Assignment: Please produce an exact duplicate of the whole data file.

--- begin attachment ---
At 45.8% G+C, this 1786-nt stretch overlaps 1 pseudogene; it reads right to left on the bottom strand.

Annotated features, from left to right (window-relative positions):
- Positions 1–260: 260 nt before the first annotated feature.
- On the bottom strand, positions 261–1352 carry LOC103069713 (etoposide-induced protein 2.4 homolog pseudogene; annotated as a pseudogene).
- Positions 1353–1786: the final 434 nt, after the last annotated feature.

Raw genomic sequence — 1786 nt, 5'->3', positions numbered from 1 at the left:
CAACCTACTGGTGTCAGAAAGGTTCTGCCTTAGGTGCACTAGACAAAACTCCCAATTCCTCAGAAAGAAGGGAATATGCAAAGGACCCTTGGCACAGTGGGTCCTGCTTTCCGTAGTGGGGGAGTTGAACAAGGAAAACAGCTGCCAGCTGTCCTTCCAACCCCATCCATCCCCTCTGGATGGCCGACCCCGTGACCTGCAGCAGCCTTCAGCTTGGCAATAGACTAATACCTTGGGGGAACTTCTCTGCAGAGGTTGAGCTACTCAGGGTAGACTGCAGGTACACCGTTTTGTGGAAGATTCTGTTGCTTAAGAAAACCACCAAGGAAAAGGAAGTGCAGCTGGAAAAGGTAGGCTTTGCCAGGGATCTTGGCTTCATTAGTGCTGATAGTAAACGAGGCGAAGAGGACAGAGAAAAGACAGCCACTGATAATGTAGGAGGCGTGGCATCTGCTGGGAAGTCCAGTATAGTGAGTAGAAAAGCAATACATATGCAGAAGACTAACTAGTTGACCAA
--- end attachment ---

At 45.8% G+C, this 1786-nt stretch overlaps 1 pseudogene; it reads right to left on the bottom strand.

Annotated features, from left to right (window-relative positions):
- Positions 1–260: 260 nt before the first annotated feature.
- On the bottom strand, positions 261–1352 carry LOC103069713 (etoposide-induced protein 2.4 homolog pseudogene; annotated as a pseudogene).
- Positions 1353–1786: the final 434 nt, after the last annotated feature.

Raw genomic sequence — 1786 nt, 5'->3', positions numbered from 1 at the left:
CAACCTACTGGTGTCAGAAAGGTTCTGCCTTAGGTGCACTAGACAAAACTCCCAATTCCTCAGAAAGAAGGGAATATGCAAAGGACCCTTGGCACAGTGGGTCCTGCTTTCCGTAGTGGGGGAGTTGAACAAGGAAAACAGCTGCCAGCTGTCCTTCCAACCCCATCCATCCCCTCTGGATGGCCGACCCCGTGACCTGCAGCAGCCTTCAGCTTGGCAATAGACTAATACCTTGGGGGAACTTCTCTGCAGAGGTTGAGCTACTCAGGGTAGACTGCAGGTACACCGTTTTGTGGAAGATTCTGTTGCTTAAGAAAACCACCAAGGAAAAGGAAGTGCAGCTGGAAAAGGTAGGCTTTGCCAGGGATCTTGGCTTCATTAGTGCTGATAGTAAACGAGGCGAAGAGGACAGAGAAAAGACAGCCACTGATAATGTAGGAGGCGTGGCATCTGCTGGGAAGTCCAGTATAGTGAGTAGAAAAGCAATACATATGCAGAAGACTAACTAGTTGACCAA